„Ultimately, man should not ask what the meaning of his life is, but rather must recognize that it is he who is asked. In a word, each man is questioned by life; and he can only answer to life by answering for his own life; to life he can only respond by being responsible.“

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Viktor Frankl8
1905 - 1997
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„And any man who may be asked in this century what he did to make his life worth while, I think can respond with a good deal of pride and satisfaction: "I served in the United States Navy."“

—  John F. Kennedy 35th president of the United States of America 1917 - 1963
Remarks at the U.S. Naval Academy (1 August 1963), Public Papers of the Presidents 321, p. 620

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„If I were asked to answer the following question: What is slavery? and I should answer in one word, It is murder, my meaning would be understood at once. No extended argument would be required to show that the power to take from a man his thought, his will, his personality, is a power of life and death; and that to enslave a man is to kill him. Why, then, to this other question: What is property! may I not likewise answer, It is robbery, without the certainty of being misunderstood; the second proposition being no other than a transformation of the first?“

—  Pierre Joseph Proudhon French politician, mutualist philosopher, economist, and socialist 1809 - 1865
Context: If I were asked to answer the following question: What is slavery? and I should answer in one word, It is murder, my meaning would be understood at once. No extended argument would be required to show that the power to take from a man his thought, his will, his personality, is a power of life and death; and that to enslave a man is to kill him. Why, then, to this other question: What is property! may I not likewise answer, It is robbery, without the certainty of being misunderstood; the second proposition being no other than a transformation of the first? I undertake to discuss the vital principle of our government and our institutions, property: I am in my right. I may be mistaken in the conclusion which shall result from my investigations: I am in my right. I think best to place the last thought of my book first: still am I in my right. Ch. I: "Method Pursued in this Work. The Idea of a Revolution"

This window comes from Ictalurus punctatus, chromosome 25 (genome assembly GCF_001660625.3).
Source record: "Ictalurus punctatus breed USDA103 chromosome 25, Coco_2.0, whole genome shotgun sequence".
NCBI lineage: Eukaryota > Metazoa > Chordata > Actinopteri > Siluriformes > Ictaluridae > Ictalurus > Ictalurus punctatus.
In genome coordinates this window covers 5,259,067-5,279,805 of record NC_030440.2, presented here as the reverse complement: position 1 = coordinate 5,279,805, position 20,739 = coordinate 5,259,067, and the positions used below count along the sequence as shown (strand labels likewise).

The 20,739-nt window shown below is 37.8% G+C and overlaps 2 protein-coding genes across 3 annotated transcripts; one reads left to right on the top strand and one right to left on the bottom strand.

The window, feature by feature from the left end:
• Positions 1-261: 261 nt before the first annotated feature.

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„The man who designs in this spirit and with the sense of responsibility to the generation he lives in must be no coward, no denier, no bookworm, no dilettante. He must live of his life and for his life in the fullest, most consummate sense.“

—  Louis Sullivan American architect 1856 - 1924
Context: We must now heed the imperative voice of emotion. It demands of us, What is the chief characteristic of the tall office building? And at once we answer, it is lofty. This loftiness is to the artist-nature its thrilling aspect. It is the very open organ-tone in its appeal. It must be in turn the dominant chord in his expression of it, the true excitant of his imagination. It must be tall, every inch of it tall. The force and power of altitude must be in it the glory and pride of exaltation must be in it. It must be every inch a proud and soaring thing, rising in sheer exultation that from bottom to top it is a unit without a single dissenting line, — that it is the new, the unexpected, the eloquent peroration of most bald, most sinister, most forbidding conditions. The man who designs in this spirit and with the sense of responsibility to the generation he lives in must be no coward, no denier, no bookworm, no dilettante. He must live of his life and for his life in the fullest, most consummate sense. He must realize at once and with the grasp of inspiration that the problem of the tall office building is one of the most stupendous, one of the most magnificent opportunities that the Lord of Nature in His beneficence has ever offered to the proud spirit of man. That this has not been perceived — indeed, has been flatly denied — is an exhibition of human perversity that must give us pause.

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„I answer, the man who regards his own life and that of his fellow creatures as meaningless is not merely unfortunate but almost disqualified for life.“

—  Albert Einstein, The World As I See It
Context: What is the meaning of human life, or of organic life altogether? To answer this question at all implies a religion. Is there any sense then, you ask, in putting it? I answer, the man who regards his own life and that of his fellow creatures as meaningless is not merely unfortunate but almost disqualified for life.

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„i>Life as the product of life. However far man may extend himself with his knowledge, however objective he may appear to himself - ultimately he reaps nothing but his own biography.“

—  Friedrich Nietzsche German philosopher, poet, composer, cultural critic, and classical philologist 1844 - 1900
Section IX, "Man Alone with Himself" / aphorism 513

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